Shrewsbury mum Beth Roberts has signed up for her very first 10K run with a very special motivation. She is running in memory of her precious baby daughter Peggy, who never made it home. 

Beth has raised an incredible £10,000 for Hope House Children’s Hospice since signing up to the Shrewsbury 10K, which is on 7th July. These donations are spurring her on to train by jogging the hills of Shrewsbury. But when she’s really struggling, it’s thoughts of little Peggy, who died at just 11 and a half weeks old, that keep her going.

Peggy’s short life was spent almost entirely in hospital. From the moment she was born it was clear that this would be a very different journey to the one that Beth and partner Henry had experienced with their son Rupert two years earlier.

“Throughout my pregnancy, everything seemed fine. I was eventually induced a week early and we had our baby girl.”

However, Peggy wasn’t breathing properly and midwives were concerned.

“As soon she was born, the medical crash team were called in,” remembers Beth. “We thought we weren’t going to be taking our baby home.”

Peggy was stabilised, however she needed support to breath, could not tolerate milk and could not feed due to a rare genetic mutation.

“Her brain never really developed. She could make eye contact, and was calmer and happier when we were there, but she couldn’t smile. We spent a lot of time going to and fro from home to hospital in Birmingham to spend time with her. She was even able to come off the ventilator for three or four weeks. We knew she would never get better, but she was doing so well.”

It was then that Peggy suffered a cardiac arrest.

“We got a phone call and were told she needed to go back on the ventilator. Nobody explicitly said it to us, but we knew that once she was back on she wouldn’t come off. We were heart broken.

“A few days later, we were told that we had to start palliative care.”

Care and support

A conversation with a health visitor made Beth and Henry aware of Hope House. During this distressing time, Hope House stepped in to offer the care and support they needed at this time. 

“From the moment we realised we were dealing with palliative care, we knew we didn’t want Peggy to die in hospital. Her whole life had been in hospital.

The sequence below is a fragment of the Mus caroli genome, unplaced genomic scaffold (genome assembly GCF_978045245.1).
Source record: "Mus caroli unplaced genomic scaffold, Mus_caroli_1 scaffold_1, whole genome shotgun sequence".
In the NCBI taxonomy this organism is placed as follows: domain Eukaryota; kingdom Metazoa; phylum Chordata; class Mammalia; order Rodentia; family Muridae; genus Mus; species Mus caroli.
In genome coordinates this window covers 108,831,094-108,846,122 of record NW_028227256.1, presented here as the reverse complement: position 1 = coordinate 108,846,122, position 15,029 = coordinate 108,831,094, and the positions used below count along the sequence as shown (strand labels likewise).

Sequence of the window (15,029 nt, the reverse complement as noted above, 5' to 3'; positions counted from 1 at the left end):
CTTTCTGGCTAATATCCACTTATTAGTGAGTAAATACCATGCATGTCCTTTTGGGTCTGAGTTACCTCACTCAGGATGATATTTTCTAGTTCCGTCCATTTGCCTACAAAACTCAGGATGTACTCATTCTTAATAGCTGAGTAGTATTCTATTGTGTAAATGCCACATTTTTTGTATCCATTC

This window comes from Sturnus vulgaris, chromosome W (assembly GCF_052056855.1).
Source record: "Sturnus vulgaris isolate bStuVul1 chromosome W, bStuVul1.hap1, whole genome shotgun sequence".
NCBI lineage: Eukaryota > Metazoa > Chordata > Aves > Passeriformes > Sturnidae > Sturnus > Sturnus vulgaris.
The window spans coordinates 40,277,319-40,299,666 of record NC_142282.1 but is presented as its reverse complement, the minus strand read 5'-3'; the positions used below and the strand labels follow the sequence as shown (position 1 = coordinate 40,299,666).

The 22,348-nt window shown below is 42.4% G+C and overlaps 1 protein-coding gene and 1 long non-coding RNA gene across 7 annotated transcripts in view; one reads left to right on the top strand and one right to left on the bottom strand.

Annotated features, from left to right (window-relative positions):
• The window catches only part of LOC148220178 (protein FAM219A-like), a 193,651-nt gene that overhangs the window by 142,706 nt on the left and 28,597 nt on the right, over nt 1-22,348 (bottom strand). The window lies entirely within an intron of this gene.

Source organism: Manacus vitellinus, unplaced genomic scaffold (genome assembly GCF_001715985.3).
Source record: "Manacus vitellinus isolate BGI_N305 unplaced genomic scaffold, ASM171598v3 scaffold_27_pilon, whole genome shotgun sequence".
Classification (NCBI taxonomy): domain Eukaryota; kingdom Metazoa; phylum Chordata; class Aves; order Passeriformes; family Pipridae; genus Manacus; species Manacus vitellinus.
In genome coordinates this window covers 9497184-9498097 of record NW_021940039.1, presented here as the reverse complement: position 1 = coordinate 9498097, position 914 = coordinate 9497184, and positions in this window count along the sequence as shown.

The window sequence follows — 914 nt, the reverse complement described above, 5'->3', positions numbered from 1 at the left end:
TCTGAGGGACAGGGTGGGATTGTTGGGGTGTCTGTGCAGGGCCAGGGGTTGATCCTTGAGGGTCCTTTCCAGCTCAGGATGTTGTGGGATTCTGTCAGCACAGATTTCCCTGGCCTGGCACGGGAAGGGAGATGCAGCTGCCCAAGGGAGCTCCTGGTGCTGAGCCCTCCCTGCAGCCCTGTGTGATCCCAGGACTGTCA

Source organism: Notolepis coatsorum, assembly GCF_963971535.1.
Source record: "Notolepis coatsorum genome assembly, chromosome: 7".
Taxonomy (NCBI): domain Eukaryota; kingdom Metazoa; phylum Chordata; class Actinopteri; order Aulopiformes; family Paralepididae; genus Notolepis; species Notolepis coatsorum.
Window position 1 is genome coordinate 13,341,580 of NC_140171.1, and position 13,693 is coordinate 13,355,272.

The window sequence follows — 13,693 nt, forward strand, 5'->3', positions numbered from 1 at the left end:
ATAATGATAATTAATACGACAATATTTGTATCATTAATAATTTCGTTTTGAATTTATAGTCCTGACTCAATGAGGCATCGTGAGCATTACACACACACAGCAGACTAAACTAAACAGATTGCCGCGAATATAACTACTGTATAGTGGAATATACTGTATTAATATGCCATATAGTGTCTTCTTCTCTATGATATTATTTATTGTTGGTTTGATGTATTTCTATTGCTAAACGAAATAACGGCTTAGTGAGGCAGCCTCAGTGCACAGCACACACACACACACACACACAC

We got Peggy over to Hope House on 26th March where she passed away peacefully in my arms, just under an hour after being taken off the ventilator.

“We didn’t want very much: we wanted to see her face, as she’d always had lots of tubes and we’d not seen her face properly her whole life; we wanted to hold her; and we wanted to take her outside. She was only alive for an hour. It was a short amount of time but we felt lucky to have all the things we’d wished for during that short time at Hope House.

“We were sat outside in the sunshine, listening to the birds. Peggy’s grandparents were there, and Rupert was playing in the gardens. That whole week the weather had been awful but the sun came out for Peggy’s moment. It was tranquil, and calm. I just thought: ‘You’ve had such a rough life but we’re going to give you this little moment of calm.’ It was very, very special.”

The family were able to spend time in the hospice’s Snowflake Suite, a special room where families can bring their child after they've died, and can say goodbye in their own time and in their own way.

“The Snowflake Suite was incredible. It gave us all the opportunity to hold and cuddle her free from wires.”

Through Peggy’s life and death, running has become a focus for Beth, who started as soon as she could after her six-week health check.

Running for Peggy

“I’m not at all a runner. After Peggy was born, I needed to keep busy and do something. I started couch to 5k. Then decided to push myself to do a 10k, and saw I could sign up for Hope House.

“Running has given me a focus. During her lifetime we spent six days out of seven in hospital. Running gave me head space to process things in my head. Or sometimes just not to think of anything. Since she’s died, it’s given me a reason to get out of the house.”

Beth has been blown away by the support she’s received from sponsors as well as family and friends who are joining her in the 10k.

“We’ve already raised £10,000. It’s unbelievable. Over 200 people have donated which shows how many people care for us, and for Peggy.

“When the running gets tough, I think of all the sponsors, but mainly I picture Peggy. I think of her all the time, and she’s pushing me on.”

Sponsor Beth

Learn more about raising and donating money in memory of a loved one